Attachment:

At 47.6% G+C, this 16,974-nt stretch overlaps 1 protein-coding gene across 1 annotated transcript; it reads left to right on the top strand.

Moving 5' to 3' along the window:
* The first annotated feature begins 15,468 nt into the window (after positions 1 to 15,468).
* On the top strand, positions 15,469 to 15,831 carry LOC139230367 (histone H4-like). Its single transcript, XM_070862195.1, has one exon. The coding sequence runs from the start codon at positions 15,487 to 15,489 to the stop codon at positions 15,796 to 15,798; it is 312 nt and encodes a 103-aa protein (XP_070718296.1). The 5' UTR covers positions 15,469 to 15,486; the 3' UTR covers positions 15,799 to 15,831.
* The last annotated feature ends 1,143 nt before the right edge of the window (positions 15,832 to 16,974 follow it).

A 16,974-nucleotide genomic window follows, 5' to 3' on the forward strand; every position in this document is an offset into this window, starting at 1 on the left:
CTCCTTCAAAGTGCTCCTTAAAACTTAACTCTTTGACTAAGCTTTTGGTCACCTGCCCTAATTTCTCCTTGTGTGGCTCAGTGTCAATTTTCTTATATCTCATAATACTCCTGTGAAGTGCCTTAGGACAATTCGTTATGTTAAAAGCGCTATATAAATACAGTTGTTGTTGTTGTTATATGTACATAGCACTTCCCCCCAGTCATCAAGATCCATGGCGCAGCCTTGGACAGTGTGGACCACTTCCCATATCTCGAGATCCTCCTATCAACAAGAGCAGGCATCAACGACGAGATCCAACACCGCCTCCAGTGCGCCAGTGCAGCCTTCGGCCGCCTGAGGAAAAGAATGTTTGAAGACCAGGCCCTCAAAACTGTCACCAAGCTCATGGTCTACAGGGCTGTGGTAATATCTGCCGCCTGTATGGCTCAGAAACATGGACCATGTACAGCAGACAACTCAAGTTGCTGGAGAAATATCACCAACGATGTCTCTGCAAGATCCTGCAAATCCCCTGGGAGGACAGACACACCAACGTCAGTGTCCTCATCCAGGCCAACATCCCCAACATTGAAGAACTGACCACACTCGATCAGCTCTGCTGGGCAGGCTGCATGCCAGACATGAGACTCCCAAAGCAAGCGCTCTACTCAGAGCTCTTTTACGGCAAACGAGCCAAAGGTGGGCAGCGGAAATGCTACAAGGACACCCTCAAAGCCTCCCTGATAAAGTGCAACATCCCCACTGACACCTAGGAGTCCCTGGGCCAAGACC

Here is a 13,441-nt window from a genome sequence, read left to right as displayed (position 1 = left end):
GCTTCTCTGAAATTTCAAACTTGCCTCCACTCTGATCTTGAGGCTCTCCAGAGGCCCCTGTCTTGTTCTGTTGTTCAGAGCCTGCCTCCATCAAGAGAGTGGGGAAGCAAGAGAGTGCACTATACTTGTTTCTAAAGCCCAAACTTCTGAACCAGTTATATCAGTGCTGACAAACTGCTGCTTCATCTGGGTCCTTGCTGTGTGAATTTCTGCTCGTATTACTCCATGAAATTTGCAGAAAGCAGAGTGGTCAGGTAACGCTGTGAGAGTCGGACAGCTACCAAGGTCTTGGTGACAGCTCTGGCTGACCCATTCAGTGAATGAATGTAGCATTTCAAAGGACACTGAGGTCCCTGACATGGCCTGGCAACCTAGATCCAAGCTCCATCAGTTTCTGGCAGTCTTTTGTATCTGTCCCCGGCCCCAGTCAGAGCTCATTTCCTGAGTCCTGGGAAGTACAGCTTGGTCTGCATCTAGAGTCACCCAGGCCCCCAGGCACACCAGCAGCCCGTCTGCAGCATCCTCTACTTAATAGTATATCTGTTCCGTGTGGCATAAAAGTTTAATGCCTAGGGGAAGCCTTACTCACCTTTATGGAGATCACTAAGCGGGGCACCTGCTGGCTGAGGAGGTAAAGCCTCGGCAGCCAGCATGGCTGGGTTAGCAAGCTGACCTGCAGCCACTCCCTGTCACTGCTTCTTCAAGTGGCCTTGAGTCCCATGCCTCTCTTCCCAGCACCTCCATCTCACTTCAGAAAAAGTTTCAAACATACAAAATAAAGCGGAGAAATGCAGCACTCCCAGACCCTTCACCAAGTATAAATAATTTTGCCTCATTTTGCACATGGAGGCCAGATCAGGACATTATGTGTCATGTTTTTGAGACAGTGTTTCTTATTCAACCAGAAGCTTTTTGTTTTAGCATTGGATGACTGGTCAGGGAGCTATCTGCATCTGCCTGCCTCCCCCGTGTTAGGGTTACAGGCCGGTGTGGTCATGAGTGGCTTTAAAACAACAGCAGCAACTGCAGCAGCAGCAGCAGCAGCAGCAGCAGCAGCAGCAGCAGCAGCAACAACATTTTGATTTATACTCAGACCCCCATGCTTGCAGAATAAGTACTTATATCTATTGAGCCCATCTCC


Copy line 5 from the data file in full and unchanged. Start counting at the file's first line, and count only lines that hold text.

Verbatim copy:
* The last annotated feature ends 1,143 nt before the right edge of the window (positions 15,832 to 16,974 follow it).